Consulting Services Agriculture
Scientific Research Healthcare
Utilities Biotechnology

Green Internet Resources:

Mathematical Association of America   Provides professional development and employment services, journal, magazine, special interest groups

Society for Industrial and Applied Mathematics   Through publications, research, and communication, SIAM builds cooperation between mathematics and the worlds of science and technology. Areas of interest include academia, manufacturing, research and development, service and consulting organizations, government, and military organizations worldwide

Association for Women in Mathematics   Promotes career paths for women and equal opportunity in employment

American Statistical Association   Largest professional association for statisticians in the world.  ASA serves as the main clearinghouse for information about jobs, careers, and employment for the statistical profession

Career Corner Stone   Comprehensive career planning resource for students studying  science, technology, engineering, math, and computing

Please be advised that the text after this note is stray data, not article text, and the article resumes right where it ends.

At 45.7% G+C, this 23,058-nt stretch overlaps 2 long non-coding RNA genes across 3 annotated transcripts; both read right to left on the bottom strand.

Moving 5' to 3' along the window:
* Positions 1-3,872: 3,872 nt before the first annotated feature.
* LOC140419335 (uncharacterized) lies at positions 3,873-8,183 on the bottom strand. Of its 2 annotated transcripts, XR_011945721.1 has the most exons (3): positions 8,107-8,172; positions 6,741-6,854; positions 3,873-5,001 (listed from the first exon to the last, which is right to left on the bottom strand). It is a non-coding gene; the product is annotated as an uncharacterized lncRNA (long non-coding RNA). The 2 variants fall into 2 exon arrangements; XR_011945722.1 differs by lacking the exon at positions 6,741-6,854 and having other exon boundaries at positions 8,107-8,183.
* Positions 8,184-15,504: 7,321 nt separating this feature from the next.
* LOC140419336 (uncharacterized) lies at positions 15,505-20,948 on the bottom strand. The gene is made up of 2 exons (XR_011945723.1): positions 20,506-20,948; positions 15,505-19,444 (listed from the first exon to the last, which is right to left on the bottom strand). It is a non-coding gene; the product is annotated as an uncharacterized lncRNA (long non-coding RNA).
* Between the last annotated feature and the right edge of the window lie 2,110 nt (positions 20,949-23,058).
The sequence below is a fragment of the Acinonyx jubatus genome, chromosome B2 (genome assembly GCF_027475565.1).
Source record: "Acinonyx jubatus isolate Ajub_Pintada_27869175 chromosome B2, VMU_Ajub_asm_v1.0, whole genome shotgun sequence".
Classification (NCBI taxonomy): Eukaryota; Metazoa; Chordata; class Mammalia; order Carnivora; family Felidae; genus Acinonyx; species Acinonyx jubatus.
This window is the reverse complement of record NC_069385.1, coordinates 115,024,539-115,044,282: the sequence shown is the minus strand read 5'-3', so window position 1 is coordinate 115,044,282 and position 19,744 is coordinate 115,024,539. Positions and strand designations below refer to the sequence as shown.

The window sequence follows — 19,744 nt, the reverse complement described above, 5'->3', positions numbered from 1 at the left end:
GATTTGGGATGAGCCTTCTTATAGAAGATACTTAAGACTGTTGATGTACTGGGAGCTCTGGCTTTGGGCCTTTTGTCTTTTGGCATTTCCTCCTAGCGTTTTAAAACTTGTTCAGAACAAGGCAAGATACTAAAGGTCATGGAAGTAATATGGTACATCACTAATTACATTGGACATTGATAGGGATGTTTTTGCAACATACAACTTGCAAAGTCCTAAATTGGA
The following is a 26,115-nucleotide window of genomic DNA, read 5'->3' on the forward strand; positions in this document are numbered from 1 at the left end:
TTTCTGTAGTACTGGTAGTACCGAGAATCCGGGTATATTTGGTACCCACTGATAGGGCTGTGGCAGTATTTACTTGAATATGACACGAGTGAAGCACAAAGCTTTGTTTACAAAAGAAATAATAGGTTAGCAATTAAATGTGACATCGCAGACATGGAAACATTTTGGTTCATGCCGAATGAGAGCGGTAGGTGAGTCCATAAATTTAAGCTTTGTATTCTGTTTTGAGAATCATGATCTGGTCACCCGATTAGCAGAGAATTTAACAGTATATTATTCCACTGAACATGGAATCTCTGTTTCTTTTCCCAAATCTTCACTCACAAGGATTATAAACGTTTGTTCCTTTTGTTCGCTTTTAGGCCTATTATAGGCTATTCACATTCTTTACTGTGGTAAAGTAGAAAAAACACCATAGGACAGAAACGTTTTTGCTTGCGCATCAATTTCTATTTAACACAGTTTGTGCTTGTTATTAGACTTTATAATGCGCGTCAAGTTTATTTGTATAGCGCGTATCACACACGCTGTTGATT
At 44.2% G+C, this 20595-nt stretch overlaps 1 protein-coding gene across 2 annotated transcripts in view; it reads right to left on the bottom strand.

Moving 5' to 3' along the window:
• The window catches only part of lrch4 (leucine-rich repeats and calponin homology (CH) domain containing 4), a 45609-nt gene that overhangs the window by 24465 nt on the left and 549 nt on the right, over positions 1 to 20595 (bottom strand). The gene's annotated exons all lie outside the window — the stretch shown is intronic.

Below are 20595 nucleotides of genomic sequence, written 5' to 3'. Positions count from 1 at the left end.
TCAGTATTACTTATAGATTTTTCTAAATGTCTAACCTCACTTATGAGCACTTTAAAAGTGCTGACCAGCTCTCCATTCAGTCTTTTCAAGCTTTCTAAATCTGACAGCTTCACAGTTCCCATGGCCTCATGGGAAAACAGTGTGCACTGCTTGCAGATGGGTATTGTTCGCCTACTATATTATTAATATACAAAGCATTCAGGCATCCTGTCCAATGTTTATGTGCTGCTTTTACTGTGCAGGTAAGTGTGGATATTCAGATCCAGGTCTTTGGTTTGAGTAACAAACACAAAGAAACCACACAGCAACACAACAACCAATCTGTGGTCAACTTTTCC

Sustainable Business   Provides global news and networking services to help green businesses grow. Rather than covering a slice of the industry, it offers visitors a unique lens on the field as a whole, covering all sectors that impact sustainability: renewable energy/ efficiency, green building, green investing, and organics

Association of Energy Services Professionals   Provides professional development programs, a network of energy practitioners, and promotes the transfer of knowledge and experience. Members work in the energy services industry and represent electric and natural gas utilities, public benefits associations, regulatory and non-profit entities, vendors, manufacturers and consulting firms.

American Council for an Energy-Efficient Economy   Dedicated to advancing energy efficiency as a means of promoting economic prosperity, energy security, and environmental protection. Areas of focus include energy policy, buildings and equipment, utilities, industry and agriculture, and transportation

Green Careers Guide   Site offers green career categories with job descriptions, training required, training programs by state, and job listings. It also gives job search advice provided by